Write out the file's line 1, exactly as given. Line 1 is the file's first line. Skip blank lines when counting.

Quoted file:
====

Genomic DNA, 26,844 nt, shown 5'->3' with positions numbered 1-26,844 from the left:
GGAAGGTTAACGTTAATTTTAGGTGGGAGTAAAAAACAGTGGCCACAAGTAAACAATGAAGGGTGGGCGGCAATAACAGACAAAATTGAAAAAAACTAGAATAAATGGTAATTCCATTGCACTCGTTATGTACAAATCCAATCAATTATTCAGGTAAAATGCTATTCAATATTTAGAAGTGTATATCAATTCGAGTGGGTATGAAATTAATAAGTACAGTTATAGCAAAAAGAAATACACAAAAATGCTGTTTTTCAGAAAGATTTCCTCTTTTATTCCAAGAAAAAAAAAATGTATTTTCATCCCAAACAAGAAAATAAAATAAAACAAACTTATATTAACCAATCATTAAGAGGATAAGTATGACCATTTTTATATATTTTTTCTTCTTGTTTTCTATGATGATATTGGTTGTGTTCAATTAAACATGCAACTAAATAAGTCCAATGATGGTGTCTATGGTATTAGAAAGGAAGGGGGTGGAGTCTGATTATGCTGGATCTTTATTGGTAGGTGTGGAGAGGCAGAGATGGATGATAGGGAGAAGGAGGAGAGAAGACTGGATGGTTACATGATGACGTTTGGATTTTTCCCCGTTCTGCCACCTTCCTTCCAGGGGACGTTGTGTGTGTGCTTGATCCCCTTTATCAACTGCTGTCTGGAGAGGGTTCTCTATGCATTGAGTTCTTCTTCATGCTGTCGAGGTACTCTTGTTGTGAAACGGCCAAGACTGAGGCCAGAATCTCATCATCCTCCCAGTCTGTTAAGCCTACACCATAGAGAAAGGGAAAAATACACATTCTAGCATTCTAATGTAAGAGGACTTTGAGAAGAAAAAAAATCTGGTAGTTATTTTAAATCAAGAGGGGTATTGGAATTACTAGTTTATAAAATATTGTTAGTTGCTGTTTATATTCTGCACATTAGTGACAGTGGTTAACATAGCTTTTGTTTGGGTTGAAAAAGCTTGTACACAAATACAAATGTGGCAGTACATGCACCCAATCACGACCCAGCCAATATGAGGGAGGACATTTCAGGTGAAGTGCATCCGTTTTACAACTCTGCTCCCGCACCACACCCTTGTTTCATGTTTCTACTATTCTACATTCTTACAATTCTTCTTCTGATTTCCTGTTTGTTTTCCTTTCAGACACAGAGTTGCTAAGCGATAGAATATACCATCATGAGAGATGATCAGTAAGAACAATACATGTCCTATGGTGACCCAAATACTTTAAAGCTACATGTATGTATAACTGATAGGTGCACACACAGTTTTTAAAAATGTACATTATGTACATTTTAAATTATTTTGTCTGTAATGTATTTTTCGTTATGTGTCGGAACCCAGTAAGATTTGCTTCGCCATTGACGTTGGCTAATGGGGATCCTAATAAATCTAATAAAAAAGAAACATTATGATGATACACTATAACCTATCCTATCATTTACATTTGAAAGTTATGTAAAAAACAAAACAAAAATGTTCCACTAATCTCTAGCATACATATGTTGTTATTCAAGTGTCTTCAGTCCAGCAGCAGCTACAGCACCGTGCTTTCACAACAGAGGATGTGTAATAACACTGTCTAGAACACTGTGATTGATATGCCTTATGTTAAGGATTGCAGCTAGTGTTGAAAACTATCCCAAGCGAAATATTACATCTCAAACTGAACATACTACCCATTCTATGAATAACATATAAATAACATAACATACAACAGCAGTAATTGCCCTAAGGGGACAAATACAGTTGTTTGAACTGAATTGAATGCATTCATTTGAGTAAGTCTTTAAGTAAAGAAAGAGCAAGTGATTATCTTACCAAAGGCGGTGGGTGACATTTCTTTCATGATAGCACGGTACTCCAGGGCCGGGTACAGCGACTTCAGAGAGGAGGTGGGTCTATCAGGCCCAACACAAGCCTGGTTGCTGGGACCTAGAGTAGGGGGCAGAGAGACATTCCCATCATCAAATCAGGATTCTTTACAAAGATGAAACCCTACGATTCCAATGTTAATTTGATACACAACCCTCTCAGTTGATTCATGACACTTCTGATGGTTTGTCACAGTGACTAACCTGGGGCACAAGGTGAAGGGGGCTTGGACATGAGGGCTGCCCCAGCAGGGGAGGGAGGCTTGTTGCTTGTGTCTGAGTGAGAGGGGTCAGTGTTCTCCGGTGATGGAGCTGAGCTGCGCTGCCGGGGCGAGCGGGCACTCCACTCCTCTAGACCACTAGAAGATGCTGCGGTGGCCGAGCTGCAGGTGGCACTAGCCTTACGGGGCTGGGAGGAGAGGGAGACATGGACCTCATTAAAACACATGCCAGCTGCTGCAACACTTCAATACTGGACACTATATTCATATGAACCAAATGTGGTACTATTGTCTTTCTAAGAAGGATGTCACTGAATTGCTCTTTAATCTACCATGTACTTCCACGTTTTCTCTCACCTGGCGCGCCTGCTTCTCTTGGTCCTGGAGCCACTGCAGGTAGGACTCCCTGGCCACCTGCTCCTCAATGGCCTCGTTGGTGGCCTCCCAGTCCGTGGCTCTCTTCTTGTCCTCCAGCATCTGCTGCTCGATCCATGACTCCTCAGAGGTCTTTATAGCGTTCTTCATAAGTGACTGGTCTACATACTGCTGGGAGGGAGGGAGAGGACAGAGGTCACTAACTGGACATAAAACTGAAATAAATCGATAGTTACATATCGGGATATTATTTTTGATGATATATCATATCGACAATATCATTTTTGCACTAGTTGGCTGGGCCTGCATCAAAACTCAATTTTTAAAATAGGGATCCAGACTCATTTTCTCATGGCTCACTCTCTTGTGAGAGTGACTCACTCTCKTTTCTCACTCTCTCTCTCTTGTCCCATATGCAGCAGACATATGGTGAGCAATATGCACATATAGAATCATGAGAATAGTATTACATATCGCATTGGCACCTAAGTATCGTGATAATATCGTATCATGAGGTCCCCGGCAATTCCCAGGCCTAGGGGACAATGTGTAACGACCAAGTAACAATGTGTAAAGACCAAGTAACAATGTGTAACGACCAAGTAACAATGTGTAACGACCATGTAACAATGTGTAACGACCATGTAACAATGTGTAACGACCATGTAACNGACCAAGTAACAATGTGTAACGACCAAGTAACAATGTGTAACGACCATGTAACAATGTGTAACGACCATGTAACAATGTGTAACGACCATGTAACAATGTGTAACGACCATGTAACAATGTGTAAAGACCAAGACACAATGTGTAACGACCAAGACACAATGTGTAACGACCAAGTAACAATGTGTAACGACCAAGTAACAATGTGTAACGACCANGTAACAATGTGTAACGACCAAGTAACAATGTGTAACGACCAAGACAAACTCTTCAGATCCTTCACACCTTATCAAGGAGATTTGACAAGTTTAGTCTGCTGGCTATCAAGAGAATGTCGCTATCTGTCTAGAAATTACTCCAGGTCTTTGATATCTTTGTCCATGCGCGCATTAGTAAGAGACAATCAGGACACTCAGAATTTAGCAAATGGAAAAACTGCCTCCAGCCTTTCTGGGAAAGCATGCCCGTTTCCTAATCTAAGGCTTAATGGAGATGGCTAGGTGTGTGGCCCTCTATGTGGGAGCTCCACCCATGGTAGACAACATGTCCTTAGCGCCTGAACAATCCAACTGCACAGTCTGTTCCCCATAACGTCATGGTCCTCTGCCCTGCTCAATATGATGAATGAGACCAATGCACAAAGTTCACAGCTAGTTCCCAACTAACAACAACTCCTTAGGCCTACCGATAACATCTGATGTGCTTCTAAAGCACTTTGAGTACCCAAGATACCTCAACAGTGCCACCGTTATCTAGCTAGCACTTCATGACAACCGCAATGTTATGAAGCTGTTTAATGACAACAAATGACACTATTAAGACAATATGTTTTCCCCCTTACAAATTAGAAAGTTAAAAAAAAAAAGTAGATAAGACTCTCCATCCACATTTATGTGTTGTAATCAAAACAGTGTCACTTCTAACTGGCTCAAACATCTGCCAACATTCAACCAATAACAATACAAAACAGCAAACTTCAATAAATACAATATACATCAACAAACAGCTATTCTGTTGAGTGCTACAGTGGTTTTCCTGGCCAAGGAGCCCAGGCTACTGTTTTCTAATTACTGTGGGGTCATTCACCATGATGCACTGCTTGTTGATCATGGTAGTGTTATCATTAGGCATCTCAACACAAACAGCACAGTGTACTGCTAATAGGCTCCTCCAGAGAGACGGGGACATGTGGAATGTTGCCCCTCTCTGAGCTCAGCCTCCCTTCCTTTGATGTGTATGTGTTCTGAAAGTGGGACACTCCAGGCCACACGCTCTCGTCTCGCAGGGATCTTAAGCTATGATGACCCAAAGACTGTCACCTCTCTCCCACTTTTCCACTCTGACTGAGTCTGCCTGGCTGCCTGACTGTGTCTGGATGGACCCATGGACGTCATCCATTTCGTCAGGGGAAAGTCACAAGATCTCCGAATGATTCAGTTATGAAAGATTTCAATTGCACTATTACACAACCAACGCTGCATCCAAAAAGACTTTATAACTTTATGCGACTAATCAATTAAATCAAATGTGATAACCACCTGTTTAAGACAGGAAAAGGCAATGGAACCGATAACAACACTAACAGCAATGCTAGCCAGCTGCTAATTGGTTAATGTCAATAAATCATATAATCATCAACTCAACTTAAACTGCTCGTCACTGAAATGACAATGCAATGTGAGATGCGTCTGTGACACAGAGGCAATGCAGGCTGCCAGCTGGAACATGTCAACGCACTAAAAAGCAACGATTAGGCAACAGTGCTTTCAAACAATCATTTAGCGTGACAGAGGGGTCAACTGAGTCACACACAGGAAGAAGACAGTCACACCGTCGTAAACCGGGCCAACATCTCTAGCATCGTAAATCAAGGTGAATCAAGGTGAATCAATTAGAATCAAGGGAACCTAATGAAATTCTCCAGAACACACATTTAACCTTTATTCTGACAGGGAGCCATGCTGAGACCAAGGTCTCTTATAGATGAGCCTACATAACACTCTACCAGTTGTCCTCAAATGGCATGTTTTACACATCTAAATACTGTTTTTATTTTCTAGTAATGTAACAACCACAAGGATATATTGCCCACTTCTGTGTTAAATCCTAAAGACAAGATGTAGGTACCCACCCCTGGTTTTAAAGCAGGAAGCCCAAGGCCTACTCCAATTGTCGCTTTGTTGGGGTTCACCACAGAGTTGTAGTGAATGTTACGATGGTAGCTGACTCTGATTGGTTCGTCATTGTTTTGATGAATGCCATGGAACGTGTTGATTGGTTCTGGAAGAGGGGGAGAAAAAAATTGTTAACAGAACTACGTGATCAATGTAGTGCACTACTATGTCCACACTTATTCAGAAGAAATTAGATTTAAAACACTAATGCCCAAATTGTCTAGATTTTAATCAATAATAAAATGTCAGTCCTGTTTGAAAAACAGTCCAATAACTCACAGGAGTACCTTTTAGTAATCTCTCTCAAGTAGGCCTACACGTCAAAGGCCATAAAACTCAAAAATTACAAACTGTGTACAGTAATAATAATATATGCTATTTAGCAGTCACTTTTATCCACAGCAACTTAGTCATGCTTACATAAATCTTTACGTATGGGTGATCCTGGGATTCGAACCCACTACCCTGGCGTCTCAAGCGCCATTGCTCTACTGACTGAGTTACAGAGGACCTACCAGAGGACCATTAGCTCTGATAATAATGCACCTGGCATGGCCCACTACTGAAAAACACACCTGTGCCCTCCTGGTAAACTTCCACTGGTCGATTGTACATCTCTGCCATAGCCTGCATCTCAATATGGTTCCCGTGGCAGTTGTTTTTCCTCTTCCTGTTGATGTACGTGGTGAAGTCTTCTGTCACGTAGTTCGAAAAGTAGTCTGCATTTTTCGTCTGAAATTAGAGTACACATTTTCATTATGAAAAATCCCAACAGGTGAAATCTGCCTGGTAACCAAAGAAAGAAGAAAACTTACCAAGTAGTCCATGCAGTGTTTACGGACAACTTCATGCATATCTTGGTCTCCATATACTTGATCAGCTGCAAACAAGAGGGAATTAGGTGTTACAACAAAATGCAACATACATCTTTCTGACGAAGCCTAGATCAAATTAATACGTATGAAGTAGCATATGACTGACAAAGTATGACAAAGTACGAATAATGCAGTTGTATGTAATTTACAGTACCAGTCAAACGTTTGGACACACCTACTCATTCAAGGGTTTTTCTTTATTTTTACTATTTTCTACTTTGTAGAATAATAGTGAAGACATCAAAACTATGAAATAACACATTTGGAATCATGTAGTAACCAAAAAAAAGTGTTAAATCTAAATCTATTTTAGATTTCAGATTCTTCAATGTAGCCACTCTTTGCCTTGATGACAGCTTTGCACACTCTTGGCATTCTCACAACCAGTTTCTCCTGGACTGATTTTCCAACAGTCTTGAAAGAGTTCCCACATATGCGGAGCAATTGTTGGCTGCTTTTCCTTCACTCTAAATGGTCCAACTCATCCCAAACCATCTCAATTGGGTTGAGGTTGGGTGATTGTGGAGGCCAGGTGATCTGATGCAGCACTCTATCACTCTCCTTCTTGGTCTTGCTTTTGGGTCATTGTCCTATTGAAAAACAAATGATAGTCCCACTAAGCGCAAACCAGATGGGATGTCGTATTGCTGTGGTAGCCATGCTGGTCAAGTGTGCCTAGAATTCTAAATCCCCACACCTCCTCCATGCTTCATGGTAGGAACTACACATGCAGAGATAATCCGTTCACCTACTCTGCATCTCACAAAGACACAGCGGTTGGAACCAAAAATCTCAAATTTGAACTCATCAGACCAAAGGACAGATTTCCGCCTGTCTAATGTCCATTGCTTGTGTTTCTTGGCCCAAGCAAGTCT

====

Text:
Genomic DNA, 26,844 nt, shown 5'->3' with positions numbered 1-26,844 from the left: